I'm currently engaged in an attempt to wrap my head around type
arithmetic. To make sure that I've understood, I plan to write a few
operations on matrices a la Oleg's Number Parameterised Types. Before
I get down to it, I've been making sure I know how to implement the
operations (so that all I need to think about later is the type
Today I've been looking at rotating matrices, i.e: taking a column-
wise matrix and making it row-wise and, in the process, swapping the
dimensions (thus a 3*2 matrix becomes a 2*3 matrix). I've been
working with lists of lists for simplicity and have come up with:
which seems to work just fine. While this solution is adequate (it
seems to work for infinite structures as well, which is good), I
originally set out to solve this problem with a fold or a mapAccum of
some sort (I don't really care if it doesn't work with infinite
structures). Can anyone suggest a way to write this with a fold (or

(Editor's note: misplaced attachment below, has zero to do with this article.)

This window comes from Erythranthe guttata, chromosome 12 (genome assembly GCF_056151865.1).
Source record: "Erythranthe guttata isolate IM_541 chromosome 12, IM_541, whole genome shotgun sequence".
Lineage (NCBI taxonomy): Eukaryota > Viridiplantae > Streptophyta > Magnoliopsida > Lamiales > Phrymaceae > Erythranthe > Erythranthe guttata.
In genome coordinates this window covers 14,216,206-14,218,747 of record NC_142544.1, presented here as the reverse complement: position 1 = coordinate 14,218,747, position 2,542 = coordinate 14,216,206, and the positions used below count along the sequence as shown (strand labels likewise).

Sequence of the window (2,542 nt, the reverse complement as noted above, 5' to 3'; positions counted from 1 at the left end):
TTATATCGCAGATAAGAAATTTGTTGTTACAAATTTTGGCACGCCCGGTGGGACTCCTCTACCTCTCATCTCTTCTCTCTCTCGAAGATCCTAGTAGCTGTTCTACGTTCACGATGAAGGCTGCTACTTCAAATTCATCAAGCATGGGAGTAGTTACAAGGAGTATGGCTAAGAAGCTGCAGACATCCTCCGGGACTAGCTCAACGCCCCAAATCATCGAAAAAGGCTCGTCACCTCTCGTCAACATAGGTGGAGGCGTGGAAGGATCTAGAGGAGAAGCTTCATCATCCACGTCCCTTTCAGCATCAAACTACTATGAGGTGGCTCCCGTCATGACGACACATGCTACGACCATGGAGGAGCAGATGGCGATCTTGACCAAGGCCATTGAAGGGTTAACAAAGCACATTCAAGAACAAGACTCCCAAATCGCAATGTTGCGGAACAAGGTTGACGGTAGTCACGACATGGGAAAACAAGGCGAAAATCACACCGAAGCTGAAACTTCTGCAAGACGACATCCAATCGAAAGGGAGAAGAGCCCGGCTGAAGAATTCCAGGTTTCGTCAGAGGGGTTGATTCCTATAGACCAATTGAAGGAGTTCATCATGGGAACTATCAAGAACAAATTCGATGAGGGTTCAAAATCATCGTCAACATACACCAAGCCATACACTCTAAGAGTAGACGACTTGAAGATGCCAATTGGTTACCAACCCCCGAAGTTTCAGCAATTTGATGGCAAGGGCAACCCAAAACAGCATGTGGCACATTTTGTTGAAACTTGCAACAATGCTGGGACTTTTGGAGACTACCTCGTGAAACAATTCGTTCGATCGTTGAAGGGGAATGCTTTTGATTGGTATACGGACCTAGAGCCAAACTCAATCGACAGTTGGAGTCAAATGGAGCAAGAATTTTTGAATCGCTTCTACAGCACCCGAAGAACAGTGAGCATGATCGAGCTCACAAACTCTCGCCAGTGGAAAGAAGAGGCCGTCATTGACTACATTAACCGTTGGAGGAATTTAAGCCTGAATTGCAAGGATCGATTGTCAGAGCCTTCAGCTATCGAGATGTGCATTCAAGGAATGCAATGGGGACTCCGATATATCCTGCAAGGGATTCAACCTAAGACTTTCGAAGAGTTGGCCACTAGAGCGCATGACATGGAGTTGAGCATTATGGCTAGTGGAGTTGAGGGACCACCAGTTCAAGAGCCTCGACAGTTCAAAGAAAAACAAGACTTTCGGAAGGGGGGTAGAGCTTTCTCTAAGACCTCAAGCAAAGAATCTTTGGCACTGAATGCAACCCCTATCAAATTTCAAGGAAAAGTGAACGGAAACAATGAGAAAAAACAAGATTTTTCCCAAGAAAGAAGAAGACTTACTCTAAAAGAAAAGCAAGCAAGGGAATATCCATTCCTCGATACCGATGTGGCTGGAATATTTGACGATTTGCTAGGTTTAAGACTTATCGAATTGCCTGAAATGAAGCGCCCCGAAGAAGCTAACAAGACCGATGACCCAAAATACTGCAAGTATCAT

tell me why it isn't a good idea)?
> > rotate' :: [[a]] -> [[a]]
> > rotate'  = 
> > rotate' xs = (map (head) xs ):(rotate' $ filter (not . null) $
> map (tail) xs)
> which seems to work just fine. While this solution is adequate (it
> seems to work for infinite structures as well, which is good), I
> originally set out to solve this problem with a fold or a mapAccum
> of some sort (I don't really care if it doesn't work with infinite
> structures). Can anyone suggest a way to write this with a fold (or
> tell me why it isn't a good idea)?
On 15/06/06, Stefan Holdermans <[hidden email]> wrote:
> transpose = foldr (zipWith (:)) (repeat )
While one-liners like this are very pretty, it's worth thinking about
how they work:
1. (:) takes an element and a list and prepends that element to the list.
2. zipWith (:) takes a list of elements and a list of lists and
prepends each element to its corresponding list.
3. repeat  is the infinite list [, , , , ... ], i.e. the
infinite list of empty lists.
4. transpose, therfore, takes the last list in your list-of-lists
input, then prepends each element of it to the empty list. That is, if
the last list in the input was [x1, x2, ..., xn] then it produces
[[x1], [x2], ..., [xn]].
5. Then this is repeated with the penultimate list in the input (say
its elements are y1..yn), giving [[y1, x1], [y2, x2], ..., [yn, xn]]
6. And so on down the input list.